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It’s amazing. In only a few years touchscreens in our smartphones and tablets drastically changed the way we interact with humans and machines. In the next few years we’ll see an explosion of touchscreens invading every part of our lives; from the bathroom mirror, to the touchscreen table and even the possibility to interact with your living-room touch window.

Yet, I see touchscreens partially as an intermediate interface technology. Scientists worldwide are working hard to develop Natural User Interfaces with the ultimate aim of making computing and communication ubiquitous as a natural part of our lives.

The early signs of such technologies are already here. Intelligent personal assistants such as Apple’s Siri and Samsung’s S-voice allow us to input text or speak commands with our voice instead of typing. With Kinect and Wii like technologies we can control devices by using gestures. Brain-computer interfaces which read our thoughts are also in the make. Several parties such as Google are also developing augmented reality glasses that display information on top of what we see around us and Microsoft is even working with University of Washington scientists to develop electronic contact lenses with built-in AR displays.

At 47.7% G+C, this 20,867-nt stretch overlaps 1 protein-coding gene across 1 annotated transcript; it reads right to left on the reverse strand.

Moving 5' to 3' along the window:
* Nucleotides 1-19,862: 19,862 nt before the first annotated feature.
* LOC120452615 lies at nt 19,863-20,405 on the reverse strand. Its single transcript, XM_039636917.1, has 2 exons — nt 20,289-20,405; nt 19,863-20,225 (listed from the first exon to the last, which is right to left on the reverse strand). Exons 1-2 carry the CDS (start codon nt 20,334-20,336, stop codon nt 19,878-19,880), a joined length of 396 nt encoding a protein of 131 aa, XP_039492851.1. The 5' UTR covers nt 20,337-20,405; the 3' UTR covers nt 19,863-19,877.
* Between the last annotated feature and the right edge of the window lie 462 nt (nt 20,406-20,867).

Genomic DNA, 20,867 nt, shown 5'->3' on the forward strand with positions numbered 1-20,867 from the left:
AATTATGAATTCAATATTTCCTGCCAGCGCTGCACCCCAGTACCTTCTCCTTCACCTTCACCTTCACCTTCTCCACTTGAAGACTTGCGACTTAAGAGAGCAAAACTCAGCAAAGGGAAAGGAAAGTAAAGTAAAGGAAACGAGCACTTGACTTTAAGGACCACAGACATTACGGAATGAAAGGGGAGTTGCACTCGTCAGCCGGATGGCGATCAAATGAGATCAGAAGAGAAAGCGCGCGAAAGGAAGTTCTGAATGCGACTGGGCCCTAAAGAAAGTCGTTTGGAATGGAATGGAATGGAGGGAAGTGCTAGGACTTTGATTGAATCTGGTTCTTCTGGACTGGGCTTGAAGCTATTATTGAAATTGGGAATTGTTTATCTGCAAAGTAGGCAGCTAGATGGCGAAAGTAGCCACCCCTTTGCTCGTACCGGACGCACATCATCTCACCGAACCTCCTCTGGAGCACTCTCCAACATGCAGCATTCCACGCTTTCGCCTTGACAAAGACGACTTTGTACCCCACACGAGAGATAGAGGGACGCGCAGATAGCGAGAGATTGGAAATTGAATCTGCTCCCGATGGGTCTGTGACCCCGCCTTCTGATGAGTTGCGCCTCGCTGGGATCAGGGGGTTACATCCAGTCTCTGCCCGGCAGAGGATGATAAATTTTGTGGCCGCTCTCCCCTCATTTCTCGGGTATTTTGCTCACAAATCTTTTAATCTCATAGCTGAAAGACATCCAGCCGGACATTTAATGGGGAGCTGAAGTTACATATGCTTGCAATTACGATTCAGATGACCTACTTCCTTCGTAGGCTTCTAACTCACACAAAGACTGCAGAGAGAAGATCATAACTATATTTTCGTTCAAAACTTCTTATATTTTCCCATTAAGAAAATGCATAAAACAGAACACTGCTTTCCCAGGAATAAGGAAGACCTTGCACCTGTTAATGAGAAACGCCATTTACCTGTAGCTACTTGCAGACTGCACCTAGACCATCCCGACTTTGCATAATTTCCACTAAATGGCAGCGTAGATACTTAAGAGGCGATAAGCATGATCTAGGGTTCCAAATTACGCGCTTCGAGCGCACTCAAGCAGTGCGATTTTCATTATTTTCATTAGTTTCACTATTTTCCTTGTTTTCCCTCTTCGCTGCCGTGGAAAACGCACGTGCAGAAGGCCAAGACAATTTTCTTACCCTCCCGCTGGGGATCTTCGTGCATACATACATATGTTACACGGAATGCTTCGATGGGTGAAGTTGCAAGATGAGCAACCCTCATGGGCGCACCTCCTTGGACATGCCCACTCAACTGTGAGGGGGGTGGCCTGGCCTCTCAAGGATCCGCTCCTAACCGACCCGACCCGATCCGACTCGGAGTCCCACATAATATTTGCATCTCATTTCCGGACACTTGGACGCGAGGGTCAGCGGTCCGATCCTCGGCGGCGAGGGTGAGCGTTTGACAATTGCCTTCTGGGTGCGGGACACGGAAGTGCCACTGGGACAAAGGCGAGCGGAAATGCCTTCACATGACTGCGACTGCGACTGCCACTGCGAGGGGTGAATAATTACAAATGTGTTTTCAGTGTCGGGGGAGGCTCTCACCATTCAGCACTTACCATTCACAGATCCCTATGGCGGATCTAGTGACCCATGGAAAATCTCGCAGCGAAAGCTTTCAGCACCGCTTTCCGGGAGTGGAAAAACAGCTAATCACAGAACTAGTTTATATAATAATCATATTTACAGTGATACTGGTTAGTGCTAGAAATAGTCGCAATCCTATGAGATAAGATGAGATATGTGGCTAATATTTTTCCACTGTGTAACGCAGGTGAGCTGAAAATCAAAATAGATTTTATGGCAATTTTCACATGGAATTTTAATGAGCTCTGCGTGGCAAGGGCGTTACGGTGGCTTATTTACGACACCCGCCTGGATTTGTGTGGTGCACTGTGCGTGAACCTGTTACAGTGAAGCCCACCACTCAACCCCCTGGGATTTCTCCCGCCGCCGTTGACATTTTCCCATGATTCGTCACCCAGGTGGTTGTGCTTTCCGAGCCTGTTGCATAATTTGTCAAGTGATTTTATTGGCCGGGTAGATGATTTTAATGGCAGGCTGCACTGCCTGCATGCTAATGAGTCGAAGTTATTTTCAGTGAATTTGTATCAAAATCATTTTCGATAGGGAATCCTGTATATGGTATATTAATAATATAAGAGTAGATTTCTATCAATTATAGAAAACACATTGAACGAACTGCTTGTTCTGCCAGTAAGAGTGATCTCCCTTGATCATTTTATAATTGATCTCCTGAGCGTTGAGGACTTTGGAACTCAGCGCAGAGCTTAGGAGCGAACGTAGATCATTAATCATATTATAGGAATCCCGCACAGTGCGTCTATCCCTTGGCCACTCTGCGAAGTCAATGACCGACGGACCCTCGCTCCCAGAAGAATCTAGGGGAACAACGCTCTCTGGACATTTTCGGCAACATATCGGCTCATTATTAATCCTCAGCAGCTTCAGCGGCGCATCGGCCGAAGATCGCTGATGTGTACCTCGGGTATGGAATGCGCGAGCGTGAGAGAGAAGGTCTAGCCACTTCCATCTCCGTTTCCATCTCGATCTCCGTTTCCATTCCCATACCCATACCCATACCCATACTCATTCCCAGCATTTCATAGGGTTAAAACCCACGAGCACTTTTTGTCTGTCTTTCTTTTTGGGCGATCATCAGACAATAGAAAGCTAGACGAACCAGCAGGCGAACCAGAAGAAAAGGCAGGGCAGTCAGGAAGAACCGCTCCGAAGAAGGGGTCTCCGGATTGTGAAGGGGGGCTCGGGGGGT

Sure, it’s still early days but just imagine that you only have to think ‘show messages’ and the latest tweets pops up on your contacts and you click the virtual buttons just by making a gesture. Beats all those smudgy fingerprints on your smartphone touchscreen display.

100px Issue v0.6: David Lemereis   Beyond Touch ScreensThis page appears in issue v0.6 of TNW Magazine, our monthly digital iPad magazine. Download it for free so you can read it in the format it was designed for, including interactive elements that make it a spectacular read.

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